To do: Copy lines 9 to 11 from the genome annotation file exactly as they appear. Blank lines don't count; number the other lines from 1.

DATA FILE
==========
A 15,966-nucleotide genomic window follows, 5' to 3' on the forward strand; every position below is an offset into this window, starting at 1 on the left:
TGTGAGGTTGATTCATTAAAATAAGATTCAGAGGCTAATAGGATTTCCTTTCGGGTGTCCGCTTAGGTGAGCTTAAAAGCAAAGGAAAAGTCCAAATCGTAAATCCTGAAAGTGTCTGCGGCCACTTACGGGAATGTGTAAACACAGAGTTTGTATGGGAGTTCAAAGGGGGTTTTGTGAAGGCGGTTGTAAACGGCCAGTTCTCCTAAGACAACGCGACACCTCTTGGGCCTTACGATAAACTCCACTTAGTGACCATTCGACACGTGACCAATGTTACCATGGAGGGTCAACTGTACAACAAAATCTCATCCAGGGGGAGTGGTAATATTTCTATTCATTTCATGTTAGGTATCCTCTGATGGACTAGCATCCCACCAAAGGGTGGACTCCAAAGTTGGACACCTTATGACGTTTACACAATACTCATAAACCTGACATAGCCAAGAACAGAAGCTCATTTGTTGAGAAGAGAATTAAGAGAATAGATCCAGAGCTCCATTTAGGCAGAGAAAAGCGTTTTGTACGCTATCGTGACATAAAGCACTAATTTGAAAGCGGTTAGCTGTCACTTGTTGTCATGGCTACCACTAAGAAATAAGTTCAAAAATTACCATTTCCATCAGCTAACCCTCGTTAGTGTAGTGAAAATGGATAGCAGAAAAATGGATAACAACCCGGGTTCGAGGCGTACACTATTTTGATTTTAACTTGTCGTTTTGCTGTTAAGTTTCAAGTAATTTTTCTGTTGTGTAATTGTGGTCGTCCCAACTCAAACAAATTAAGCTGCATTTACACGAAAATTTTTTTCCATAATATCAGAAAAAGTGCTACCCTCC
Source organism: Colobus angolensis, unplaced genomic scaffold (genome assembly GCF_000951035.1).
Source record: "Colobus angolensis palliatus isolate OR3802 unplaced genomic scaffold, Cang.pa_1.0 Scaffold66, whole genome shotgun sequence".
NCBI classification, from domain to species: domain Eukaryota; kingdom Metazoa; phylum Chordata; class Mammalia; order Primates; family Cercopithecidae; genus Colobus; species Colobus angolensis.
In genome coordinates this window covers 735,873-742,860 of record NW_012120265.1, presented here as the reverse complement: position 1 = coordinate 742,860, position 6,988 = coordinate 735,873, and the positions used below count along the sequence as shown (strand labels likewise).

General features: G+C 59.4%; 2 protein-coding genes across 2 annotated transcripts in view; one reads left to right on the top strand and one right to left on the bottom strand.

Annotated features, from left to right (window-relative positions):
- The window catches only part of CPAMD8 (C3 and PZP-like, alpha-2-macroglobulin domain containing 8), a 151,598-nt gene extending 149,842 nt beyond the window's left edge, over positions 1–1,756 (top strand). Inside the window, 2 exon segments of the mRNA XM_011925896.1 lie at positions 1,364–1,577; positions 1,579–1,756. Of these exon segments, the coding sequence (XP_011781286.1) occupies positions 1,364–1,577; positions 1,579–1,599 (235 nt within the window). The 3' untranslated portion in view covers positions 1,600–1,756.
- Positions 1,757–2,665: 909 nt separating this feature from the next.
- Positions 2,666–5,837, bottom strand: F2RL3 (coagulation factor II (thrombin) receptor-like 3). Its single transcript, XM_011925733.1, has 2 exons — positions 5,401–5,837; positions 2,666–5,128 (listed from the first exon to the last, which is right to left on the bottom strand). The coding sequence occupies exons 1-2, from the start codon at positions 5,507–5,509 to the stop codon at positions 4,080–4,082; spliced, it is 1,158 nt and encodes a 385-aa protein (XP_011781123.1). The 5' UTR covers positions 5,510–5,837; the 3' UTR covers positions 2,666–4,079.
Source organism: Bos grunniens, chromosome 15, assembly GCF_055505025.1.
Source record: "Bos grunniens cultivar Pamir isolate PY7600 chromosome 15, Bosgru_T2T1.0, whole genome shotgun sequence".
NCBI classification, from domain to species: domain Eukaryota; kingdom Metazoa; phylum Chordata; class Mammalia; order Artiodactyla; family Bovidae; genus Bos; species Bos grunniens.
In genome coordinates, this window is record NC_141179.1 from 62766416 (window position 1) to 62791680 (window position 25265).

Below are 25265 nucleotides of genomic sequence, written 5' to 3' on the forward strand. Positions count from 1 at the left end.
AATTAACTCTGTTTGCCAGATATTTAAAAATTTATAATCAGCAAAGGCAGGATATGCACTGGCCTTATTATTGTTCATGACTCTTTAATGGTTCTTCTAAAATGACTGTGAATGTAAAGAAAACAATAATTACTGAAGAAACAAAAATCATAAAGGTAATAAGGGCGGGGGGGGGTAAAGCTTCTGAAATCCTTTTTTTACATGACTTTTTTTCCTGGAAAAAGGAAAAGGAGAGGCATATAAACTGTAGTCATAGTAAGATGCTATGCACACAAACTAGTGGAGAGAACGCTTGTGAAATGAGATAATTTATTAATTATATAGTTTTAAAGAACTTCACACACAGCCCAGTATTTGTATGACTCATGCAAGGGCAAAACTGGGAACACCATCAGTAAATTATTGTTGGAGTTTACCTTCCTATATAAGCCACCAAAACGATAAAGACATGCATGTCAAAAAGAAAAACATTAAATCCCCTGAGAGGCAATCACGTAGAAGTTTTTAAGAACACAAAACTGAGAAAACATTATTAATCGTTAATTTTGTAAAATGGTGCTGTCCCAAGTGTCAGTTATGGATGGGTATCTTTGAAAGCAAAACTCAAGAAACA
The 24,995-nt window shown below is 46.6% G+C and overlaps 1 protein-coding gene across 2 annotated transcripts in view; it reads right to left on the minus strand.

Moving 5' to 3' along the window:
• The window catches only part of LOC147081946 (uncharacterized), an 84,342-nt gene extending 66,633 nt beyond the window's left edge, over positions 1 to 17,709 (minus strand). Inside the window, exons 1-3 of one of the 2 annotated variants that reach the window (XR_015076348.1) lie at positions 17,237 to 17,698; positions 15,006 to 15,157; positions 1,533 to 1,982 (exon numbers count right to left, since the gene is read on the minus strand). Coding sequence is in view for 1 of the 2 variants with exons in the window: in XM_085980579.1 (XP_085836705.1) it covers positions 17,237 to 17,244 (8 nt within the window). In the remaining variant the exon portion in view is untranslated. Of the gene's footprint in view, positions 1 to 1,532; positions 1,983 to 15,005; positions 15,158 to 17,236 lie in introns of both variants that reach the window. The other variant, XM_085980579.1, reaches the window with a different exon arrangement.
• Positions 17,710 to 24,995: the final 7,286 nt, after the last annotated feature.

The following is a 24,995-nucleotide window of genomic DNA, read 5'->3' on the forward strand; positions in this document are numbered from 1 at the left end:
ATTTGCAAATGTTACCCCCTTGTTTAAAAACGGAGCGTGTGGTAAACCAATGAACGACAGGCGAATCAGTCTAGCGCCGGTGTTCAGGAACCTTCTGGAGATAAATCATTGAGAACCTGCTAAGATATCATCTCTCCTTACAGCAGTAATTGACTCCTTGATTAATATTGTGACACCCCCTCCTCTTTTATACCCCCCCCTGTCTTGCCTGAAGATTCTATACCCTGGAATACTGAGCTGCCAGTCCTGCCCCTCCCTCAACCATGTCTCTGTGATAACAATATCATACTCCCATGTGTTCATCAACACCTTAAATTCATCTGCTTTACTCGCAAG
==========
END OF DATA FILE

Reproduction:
- The window catches only part of CPAMD8 (C3 and PZP-like, alpha-2-macroglobulin domain containing 8), a 151,598-nt gene extending 149,842 nt beyond the window's left edge, over positions 1–1,756 (top strand). Inside the window, 2 exon segments of the mRNA XM_011925896.1 lie at positions 1,364–1,577; positions 1,579–1,756. Of these exon segments, the coding sequence (XP_011781286.1) occupies positions 1,364–1,577; positions 1,579–1,599 (235 nt within the window). The 3' untranslated portion in view covers positions 1,600–1,756.
- Positions 1,757–2,665: 909 nt separating this feature from the next.
- Positions 2,666–5,837, bottom strand: F2RL3 (coagulation factor II (thrombin) receptor-like 3). Its single transcript, XM_011925733.1, has 2 exons — positions 5,401–5,837; positions 2,666–5,128 (listed from the first exon to the last, which is right to left on the bottom strand). The coding sequence occupies exons 1-2, from the start codon at positions 5,507–5,509 to the stop codon at positions 4,080–4,082; spliced, it is 1,158 nt and encodes a 385-aa protein (XP_011781123.1). The 5' UTR covers positions 5,510–5,837; the 3' UTR covers positions 2,666–4,079.